Yùměi Hall 玉美堂, also known as known as Hóng Family Mansion 洪氏洋樓, is located in Jiālǎo Village 茄荖村, a small settlement on the eastern edge of Fenyuan in Changhua, Taiwan. Built in the late 1920s when the village was administered as part of Caotun in Nantou, it is one of only a handful of “Western-style” country manors built in central Taiwan during the Japanese colonial period (see my post about Jùkuíjū 聚奎居 for another great example).
Unique in my experience is the presence of a Chinese-style ancestral shrine next to the old house, formally Chóngxīng Hall 崇星堂, or the Hong Family Ancestral Shrine 洪氏宗祠. Built sometime between 1913 and 1924 (reports vary but all agree it was there before the mansion) and renovated in 1980, it was more recently damaged in the 921 earthquake in 1999—look closely and you may notice parts of the flared roof are missing on either side.
Both buildings are somewhat difficult to discern from the main road running through the surrounding village. A small driveway leads to a pair of gates, one of which is guarded by stone lions supported by metal trusses. The front yard is overgrown but not wildly so. No vegetation lays claim to either building. The entire scene has the look of a place where time stands still.
I had only meant to stop by for a quick look—and a photograph to add to my growing collection—but my insatiable curiosity got the best of me and I crossed the yard to see if anyone might be home. Here in Changhua I have had good luck asking permission to take photographs of historic buildings (for instance, this gorgeous old home) but as I neared the old mansion it seemed likely that nobody had been around in quite some time.
The side door was open so I wandered inside, checking for signs of occupancy. Here it was immediately obvious that the mansion was indeed abandoned and not merely neglected. There was a thick layer of dust on almost everything and hardly any trace of previous visitors apart from the occasional sign of animal tracks, most of them thin dagger-like footprints from the many pigeons roosting in the musty attic.
The office on the main floor contained a number of clues about the former residents1. Evidently they were notables of some esteem for there were several certificates and awards, a stack of framed group photographs from the 1970s, and some kind of plaque related to a Taiwanese film by the name of Xiāodàicǎo 宵待草, released in 1987.
I am not always so quick to translate when I’m on location—a lot of my research is done afterwards. With the benefit of internet access I discovered that many members of the Hong clan have gone into business and politics, founding or leading schools and trade organizations in the local area. By the looks of it these were successful people who made an effort to give something back to the community.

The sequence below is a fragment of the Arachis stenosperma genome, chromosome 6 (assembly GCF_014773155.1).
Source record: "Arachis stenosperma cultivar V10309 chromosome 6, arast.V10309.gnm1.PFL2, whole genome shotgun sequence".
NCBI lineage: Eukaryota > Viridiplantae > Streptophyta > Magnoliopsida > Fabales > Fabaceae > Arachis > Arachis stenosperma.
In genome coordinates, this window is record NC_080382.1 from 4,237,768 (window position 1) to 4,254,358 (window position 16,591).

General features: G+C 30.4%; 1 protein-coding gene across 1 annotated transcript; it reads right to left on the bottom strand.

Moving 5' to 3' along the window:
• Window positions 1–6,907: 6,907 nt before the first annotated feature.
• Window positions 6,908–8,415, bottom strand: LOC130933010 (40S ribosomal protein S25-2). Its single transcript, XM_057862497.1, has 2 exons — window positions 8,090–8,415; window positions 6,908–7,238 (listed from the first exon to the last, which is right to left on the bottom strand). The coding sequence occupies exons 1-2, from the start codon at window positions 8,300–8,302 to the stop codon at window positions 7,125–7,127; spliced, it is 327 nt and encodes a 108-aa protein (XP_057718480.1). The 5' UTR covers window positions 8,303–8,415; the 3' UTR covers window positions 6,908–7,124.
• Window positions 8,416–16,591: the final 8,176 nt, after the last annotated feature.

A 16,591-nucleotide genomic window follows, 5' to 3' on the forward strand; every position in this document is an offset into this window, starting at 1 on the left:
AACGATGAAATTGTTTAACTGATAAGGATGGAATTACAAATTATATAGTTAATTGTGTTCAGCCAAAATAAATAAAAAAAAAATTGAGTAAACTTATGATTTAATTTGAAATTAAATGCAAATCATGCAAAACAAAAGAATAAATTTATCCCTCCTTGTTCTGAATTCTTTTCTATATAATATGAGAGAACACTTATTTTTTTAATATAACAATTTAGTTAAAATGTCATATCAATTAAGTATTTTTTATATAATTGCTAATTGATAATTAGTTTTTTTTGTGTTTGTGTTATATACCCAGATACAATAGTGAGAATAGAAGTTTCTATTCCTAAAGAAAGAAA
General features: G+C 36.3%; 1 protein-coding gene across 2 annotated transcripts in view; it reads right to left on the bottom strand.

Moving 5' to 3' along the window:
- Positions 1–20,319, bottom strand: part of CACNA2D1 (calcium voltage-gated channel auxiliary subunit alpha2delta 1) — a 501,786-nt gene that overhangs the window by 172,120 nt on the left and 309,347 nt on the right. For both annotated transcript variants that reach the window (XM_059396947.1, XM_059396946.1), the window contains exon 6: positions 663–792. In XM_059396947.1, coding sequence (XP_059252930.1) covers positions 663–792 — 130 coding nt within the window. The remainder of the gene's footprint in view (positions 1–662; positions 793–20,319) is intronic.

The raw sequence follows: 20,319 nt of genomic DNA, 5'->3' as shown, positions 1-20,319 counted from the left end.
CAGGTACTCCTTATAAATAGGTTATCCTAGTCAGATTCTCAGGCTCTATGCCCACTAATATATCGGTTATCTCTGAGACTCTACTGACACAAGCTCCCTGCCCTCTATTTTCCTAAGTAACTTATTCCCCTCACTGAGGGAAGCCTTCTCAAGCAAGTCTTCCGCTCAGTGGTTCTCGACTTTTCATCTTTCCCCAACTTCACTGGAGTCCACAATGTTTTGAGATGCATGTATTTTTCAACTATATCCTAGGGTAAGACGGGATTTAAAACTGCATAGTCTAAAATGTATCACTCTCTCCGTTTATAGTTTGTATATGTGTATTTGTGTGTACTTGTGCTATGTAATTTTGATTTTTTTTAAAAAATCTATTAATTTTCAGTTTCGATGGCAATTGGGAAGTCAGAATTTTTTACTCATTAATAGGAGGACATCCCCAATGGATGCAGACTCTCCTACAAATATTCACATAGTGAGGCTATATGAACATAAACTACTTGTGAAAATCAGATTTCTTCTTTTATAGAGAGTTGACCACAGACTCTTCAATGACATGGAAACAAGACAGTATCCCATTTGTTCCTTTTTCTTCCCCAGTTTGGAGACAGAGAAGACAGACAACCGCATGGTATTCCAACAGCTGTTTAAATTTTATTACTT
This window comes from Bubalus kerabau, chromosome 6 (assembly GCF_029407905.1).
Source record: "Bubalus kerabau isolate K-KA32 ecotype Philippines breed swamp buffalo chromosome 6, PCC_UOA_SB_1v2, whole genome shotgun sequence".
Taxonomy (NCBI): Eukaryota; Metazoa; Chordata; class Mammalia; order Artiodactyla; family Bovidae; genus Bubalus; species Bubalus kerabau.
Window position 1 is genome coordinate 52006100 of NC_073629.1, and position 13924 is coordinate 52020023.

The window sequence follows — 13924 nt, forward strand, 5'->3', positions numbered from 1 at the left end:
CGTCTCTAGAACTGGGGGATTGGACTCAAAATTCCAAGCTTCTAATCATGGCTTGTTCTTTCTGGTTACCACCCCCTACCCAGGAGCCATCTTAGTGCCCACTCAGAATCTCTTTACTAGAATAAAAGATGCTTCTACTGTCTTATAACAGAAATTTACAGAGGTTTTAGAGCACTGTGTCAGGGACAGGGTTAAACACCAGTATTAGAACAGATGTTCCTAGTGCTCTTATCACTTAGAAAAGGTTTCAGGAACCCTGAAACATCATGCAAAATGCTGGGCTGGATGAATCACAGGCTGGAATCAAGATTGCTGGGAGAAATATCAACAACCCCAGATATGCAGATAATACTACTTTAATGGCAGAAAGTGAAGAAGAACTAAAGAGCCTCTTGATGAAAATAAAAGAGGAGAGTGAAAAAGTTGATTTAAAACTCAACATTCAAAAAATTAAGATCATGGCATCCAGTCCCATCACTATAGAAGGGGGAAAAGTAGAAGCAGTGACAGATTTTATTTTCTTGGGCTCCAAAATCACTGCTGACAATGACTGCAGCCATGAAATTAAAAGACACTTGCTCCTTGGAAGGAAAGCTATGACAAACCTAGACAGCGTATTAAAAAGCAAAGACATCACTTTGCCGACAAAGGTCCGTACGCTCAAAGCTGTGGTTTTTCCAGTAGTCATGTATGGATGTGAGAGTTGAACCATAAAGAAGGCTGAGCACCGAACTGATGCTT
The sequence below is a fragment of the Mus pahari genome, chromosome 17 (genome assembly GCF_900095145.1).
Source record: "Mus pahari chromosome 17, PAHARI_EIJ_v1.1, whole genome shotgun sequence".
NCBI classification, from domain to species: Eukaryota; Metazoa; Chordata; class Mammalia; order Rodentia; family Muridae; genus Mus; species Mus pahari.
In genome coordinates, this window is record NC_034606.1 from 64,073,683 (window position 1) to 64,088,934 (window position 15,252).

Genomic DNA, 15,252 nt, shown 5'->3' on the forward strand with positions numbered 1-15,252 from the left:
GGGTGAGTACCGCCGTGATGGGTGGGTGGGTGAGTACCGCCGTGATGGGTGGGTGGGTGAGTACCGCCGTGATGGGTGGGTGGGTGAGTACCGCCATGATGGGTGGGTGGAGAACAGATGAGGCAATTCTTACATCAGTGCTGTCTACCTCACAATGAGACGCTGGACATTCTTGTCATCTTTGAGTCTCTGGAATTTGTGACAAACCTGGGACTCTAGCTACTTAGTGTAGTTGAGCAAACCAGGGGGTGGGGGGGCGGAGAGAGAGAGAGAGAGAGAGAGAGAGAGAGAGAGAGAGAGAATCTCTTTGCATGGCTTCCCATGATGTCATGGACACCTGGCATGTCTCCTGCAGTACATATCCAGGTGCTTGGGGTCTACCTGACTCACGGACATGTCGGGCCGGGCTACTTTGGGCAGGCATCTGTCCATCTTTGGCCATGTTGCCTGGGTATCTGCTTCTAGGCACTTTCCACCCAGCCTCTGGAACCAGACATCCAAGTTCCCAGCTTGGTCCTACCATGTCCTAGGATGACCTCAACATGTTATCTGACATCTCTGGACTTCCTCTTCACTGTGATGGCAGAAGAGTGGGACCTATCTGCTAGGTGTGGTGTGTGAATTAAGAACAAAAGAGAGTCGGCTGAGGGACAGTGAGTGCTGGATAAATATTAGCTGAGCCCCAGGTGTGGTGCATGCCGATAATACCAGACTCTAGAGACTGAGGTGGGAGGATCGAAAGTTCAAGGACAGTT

In recent months I have identified a pattern in the abandonment of Japanese colonial era ruins that implicates the incoming Kuomintang regime (see also: Yangliufeng 楊柳風 and Jùkuíjū 聚奎居). As such, I wondered how the Hong family weathered the transition from one colonial ruler to the next. Many Taiwanese—particularly those who prospered in Japanese times—were persecuted by the KMT in a period known as the White Terror. This news report suggests one member of the Hong family was sent to the penal colony on Green Island 綠島. Many other members of the family emigrated to America in the subsequent decades. From that same report it sounds like the family’s center of gravity moved to California by the mid-1980s—which would explain the present state of their old home.
The elegant columns on the second floor balcony are one of the mansion’s most distinguishing features. There is a long crack and unstable footing along the seam between the floor and the railing on one side. At the time I thought nothing of it—abandoned buildings exposed to the elements start to fall apart sooner or later—but one of my sources for this post states that the balcony was also damaged by the deadly 921 earthquake. Had I known I would have paid closer attention.
One of the bedrooms contained an interesting surprise: a copy of a “confidential 機密” general plan to retake mainland China published in 1963 by none other than Chiang Kai-Shek 蔣中正2. Hopefully the incredible hubris of this proposal is not lost on all who might be reading!